IPB Halts RSBI School Preferential Treatment
Ronna Nirmala & Vento Saudale
A recent decision by a leading state university to stop prioritizing graduates from international-standard public schools for admission has once again called into question the relative merits of such schools.
The Bogor Institute of Agriculture (IPB) announced last week that as of Feb. 1, students from international-standard schools (RSBI) would no longer receive preference when applying for admission. Prior to the announcement, IPB reserved 70 percent of seats in its guaranteed placement intake program, or PMDK, to RSBI graduates.
The PMDK allows academically gifted students to join the intake program at state universities without having to take the entrance exam.
Herry Suhardiyanto, the IPB rector, said the decision to end preferential treatment for RSBI graduates would allow equally gifted students from regular high schools a better chance of qualifying for a place.
“This year we won’t make any distinctions between graduates of RSBI or other schools, because there are so many conflicting perceptions of RSBIs,” he said. “Whereas in previous academic years we accepted 100 percent of all RSBI graduates who applied for the PMDK, starting this year those graduates will have to be evaluated based on their grades, like all the other applicants.”
Darmaningtyas, an education expert from the Taman Siswa school network, welcomed the decision by IPB, saying it was a positive step toward ending the discrimination between RSBIs and other schools.
“If state universities continue to prioritize RSBI graduates in the PMDK, then that’s the same as supporting social inequality in education,” he said.
RSBIs are state schools that adopt an international-standard curriculum and use both Indonesian and English as the languages of instruction.
They also receive greater funding than other schools for their more advanced and better-equipped facilities, and in turn are allowed to levy considerably higher fees. This has prompted criticism of elitism, with students from poorer families typically unable to enroll in such schools while those from more affluent families are readily accepted.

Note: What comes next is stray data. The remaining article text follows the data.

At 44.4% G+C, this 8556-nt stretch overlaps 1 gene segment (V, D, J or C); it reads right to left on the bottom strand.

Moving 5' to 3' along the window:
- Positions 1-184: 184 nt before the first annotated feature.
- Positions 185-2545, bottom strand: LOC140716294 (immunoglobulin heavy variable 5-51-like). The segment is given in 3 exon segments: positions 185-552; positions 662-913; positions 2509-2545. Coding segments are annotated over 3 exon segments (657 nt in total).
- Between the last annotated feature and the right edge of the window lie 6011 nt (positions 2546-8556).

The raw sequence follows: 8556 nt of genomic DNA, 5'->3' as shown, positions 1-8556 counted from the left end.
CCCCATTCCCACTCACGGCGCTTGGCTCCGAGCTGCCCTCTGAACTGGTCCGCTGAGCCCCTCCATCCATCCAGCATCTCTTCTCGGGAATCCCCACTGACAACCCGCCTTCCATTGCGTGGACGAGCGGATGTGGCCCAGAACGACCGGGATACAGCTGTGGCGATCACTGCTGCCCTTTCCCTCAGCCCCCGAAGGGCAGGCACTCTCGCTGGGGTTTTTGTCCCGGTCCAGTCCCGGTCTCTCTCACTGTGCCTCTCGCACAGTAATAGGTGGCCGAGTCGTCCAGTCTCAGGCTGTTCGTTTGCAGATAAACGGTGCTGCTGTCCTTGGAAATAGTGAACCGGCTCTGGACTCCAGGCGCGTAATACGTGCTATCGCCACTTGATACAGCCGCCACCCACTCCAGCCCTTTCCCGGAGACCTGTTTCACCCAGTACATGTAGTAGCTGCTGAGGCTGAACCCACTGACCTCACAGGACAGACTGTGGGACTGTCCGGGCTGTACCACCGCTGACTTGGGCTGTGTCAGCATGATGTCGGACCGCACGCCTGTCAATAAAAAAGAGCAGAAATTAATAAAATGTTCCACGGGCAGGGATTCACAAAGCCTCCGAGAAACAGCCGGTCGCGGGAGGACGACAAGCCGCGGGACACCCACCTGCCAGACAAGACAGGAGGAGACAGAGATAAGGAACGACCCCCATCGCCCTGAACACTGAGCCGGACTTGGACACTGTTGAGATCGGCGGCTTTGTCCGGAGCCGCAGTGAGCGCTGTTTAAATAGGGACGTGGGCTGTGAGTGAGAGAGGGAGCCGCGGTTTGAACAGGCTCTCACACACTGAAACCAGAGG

In March last year, the Education Ministry froze the RSBI program, citing a poor grasp of English by the teachers as well as a failure by most schools to properly allocate the extra funding they received from the government. Although existing RSBI schools are allowed to operate as usual, no new schools may sign up for the program.
Darmaningtyas said IPB’s move should be emulated by all state universities to give rise to “the ideal education system, especially for those outstanding students from any kind of high school who want to enroll in university.”
Djoko Susanto, the Education Ministry’s director general for higher education, conceded that the national school-leaving exam scores of RSBI students were not always superior to that of regular high school students.
However, he denied IPB’s decision was an indictment of the RSBI’s failings, saying the university had the right to implement policies as it saw fit.
“Let the rectors decide what kind of students that they want in their universities,” he said. “It’s their prerogative to draw up the requirements, and we can’t do anything as officials.”
He added the revised PMDK policy at IPB “doesn’t affect RSBI students or those from regular schools.” Djoko also said that even if other universities went on to adopt similar policies, “it won’t matter” in terms of the standing of RSBI schools.
Hamid Muhammad, the ministry’s director general of secondary education, said the Bogor university’s decision did not indicate growing distrust of the merits of RSBI schools.
“I don’t believe the policy will impact on RSBI schools in any way, because the point of these schools is to give students the best education possible, not to hog the PMDK,” he said.
“So there’s no fallout. The principle is simple, whether for an RSBI school or a regular one, and that’s to give our students an education that allows them to compete in any field.”